When an army scout retires to a farm in New Mexico he takes pity on a white woman and her half-breed son recently rescued from indians, and invites them to join him. He does this even ... See full summary »
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When an army scout retires to a farm in New Mexico he takes pity on a white woman and her half-breed son recently rescued from indians, and invites them to join him. He does this even knowing the child's father is a feared and murderous Apache and that sooner or later a showdown is almost inevitable. Written by
Jeremy Perkins <firstname.lastname@example.org>
A young boy spends almost the entire film walking across the mountains for days, then, when he puts his feet up in one shot the bottoms of his moccasins are neither soiled or worn but look brand new. See more »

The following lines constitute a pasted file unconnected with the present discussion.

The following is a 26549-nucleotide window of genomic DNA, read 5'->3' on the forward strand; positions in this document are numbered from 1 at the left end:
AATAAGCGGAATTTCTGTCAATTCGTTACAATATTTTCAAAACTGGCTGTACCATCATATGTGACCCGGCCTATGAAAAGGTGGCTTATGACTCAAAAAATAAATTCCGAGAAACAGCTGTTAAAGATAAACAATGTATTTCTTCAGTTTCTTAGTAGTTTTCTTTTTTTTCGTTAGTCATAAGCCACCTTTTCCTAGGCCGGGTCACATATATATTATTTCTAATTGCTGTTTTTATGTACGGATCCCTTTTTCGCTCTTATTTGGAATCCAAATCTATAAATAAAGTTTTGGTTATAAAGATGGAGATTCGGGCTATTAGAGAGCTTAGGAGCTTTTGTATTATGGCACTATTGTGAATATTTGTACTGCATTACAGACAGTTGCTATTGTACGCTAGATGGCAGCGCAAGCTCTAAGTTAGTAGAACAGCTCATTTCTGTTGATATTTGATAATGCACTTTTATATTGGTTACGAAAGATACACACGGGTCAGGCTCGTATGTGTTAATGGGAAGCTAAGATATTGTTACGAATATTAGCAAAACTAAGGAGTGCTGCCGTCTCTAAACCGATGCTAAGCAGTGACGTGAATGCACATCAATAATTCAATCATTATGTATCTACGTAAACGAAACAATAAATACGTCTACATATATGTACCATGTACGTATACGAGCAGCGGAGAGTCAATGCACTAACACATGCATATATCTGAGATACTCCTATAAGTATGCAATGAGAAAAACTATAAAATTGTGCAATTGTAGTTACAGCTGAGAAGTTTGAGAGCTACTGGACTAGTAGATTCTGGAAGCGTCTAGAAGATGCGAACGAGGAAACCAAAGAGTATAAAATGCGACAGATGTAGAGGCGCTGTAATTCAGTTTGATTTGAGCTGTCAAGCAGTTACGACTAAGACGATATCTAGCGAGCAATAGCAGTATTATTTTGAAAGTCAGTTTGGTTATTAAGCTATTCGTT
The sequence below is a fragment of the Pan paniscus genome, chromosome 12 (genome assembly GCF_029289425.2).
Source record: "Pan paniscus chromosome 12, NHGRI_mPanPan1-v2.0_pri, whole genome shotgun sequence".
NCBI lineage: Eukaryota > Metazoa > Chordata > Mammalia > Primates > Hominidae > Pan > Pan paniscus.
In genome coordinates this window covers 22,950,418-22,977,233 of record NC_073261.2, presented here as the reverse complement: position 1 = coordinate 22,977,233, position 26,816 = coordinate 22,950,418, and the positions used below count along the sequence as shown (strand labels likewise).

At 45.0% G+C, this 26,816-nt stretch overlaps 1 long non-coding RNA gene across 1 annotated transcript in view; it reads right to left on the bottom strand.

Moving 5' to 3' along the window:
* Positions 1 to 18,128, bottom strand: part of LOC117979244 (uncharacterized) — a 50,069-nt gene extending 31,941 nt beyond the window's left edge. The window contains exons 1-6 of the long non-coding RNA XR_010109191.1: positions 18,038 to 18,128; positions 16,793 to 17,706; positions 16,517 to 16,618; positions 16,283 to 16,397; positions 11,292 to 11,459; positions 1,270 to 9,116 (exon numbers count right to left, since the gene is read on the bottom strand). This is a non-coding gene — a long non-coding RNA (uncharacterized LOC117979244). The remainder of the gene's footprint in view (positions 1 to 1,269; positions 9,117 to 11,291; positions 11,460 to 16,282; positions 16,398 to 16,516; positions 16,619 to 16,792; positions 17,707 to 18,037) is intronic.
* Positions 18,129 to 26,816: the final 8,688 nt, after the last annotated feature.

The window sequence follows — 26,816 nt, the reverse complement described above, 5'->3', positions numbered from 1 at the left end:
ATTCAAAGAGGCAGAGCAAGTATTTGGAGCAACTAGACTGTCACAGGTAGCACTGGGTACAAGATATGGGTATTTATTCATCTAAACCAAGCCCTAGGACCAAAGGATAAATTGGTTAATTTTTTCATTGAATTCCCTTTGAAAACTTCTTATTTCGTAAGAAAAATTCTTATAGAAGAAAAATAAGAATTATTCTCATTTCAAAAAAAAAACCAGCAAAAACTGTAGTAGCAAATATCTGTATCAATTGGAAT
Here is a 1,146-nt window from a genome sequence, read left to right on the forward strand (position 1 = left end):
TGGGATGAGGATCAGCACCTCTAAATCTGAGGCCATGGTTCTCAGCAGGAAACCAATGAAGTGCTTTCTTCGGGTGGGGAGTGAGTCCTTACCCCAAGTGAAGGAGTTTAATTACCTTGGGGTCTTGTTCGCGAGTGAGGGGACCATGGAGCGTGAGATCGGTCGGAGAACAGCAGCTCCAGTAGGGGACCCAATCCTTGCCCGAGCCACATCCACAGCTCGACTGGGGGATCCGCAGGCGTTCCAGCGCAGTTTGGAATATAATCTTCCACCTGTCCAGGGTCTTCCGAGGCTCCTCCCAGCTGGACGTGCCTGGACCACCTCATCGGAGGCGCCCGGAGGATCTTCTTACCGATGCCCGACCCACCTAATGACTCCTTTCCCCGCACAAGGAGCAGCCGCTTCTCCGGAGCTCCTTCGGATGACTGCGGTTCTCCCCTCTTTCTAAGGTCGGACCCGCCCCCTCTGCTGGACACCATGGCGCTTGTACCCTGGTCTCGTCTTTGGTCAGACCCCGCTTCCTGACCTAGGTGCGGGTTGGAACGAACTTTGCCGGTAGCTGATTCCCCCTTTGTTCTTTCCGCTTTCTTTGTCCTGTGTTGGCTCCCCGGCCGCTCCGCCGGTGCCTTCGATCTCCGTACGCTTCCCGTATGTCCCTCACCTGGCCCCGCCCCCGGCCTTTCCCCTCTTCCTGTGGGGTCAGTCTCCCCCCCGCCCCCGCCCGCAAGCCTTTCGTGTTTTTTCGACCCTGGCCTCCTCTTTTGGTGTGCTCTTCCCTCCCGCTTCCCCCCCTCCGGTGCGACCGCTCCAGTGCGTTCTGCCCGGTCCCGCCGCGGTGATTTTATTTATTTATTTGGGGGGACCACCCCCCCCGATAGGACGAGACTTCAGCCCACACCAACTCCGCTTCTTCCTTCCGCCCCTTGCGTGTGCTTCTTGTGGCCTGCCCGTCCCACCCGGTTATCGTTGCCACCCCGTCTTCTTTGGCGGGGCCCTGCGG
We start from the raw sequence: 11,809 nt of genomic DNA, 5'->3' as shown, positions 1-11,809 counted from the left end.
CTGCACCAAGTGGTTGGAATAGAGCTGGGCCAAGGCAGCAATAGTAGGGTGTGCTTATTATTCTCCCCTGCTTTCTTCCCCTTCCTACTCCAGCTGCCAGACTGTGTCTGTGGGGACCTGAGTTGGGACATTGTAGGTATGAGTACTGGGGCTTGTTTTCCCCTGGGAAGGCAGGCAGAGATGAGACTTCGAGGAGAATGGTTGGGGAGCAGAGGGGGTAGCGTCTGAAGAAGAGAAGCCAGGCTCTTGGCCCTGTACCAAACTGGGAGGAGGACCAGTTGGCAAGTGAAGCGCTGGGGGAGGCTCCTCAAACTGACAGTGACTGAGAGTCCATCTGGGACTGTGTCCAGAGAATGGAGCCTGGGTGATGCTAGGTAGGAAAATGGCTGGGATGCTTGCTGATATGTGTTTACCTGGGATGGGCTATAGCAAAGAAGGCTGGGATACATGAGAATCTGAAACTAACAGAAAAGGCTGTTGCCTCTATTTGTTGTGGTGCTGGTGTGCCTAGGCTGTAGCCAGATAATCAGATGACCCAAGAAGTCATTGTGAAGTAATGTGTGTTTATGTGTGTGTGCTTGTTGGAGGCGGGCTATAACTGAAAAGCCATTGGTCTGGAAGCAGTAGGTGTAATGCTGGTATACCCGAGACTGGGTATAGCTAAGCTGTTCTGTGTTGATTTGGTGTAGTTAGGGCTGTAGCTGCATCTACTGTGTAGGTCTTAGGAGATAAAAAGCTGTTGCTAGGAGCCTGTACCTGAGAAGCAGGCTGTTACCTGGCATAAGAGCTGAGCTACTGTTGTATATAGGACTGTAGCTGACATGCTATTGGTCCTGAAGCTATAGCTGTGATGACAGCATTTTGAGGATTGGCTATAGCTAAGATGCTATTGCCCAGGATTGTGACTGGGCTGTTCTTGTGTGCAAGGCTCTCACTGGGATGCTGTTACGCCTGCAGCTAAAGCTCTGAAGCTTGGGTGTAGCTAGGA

This is almost a perfect western, flawed only by uninspired acting by Robert Forster. The strength comes from the inevitable nature of the collision with the force, Salvaje. It is the ONLY time in a movie that an Apache warrior has been shown as what he was - a resourceful, effective and incredibly dangerous adversary. Sure, lots of movies say it. This movie shows it. From the beginning, you are warned that Salvaje is one-man army and you know he will come after Greg Peck. Greg knows it too, but he is trapped by his basic goodness and has to do what he can to help Eva Marie Saint. Watch the main characters and try to ignore the Forster character. All-in-all, I like the movie better than High Noon, Stage Coach and many other highly rated Westerns. This one is the sleeper and in my view, could well be the all-time best.
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